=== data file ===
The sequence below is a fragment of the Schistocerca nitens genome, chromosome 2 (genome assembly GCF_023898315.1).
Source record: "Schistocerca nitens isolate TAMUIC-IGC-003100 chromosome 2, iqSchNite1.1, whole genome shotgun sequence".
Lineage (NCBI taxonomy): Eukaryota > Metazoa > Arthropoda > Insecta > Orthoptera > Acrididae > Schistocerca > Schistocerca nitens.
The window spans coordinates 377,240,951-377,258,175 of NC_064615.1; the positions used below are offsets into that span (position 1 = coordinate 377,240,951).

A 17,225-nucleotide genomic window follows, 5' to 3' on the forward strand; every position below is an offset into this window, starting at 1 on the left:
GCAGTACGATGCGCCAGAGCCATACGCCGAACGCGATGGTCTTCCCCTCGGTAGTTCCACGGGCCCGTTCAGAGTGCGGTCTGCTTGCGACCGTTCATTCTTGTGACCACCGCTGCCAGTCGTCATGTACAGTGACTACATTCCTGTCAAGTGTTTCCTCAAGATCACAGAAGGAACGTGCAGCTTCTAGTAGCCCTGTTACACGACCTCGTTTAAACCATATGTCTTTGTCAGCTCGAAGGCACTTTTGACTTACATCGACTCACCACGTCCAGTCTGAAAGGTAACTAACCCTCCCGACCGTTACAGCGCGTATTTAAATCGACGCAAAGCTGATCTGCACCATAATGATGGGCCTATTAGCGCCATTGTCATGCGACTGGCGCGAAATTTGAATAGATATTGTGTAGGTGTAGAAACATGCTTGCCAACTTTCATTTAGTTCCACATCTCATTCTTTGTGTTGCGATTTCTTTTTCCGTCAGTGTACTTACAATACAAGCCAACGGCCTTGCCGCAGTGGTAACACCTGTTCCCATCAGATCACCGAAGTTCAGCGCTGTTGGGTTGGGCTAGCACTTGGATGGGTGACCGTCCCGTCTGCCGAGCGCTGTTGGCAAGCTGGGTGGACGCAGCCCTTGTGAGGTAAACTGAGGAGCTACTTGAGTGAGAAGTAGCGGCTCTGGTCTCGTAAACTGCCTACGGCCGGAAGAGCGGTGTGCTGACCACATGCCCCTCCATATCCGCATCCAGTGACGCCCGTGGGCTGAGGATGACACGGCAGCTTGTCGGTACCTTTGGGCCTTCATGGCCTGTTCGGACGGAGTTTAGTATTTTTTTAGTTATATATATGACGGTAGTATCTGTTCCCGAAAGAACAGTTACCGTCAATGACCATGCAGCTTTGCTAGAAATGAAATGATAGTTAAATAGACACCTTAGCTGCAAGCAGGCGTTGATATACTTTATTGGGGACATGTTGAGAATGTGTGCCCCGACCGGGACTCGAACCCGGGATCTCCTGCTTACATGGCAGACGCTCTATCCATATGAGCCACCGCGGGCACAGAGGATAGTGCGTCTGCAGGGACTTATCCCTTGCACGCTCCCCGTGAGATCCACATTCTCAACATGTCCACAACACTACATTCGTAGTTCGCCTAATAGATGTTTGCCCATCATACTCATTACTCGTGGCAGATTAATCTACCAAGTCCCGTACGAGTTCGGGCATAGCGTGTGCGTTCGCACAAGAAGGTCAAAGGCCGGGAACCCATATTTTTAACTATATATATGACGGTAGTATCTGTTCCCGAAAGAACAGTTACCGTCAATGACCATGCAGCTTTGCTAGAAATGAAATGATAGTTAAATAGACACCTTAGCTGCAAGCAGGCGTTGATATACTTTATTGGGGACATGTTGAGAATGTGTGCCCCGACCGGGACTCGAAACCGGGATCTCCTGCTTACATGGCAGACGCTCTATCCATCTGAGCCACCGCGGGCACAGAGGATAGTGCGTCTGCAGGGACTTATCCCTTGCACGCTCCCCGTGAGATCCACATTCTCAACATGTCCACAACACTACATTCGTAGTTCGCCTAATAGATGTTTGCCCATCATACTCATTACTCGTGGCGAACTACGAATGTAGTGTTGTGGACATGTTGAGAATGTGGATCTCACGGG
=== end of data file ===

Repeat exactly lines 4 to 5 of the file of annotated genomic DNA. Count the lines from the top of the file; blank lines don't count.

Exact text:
The window spans coordinates 377,240,951-377,258,175 of NC_064615.1; the positions used below are offsets into that span (position 1 = coordinate 377,240,951).

A 17,225-nucleotide genomic window follows, 5' to 3' on the forward strand; every position below is an offset into this window, starting at 1 on the left: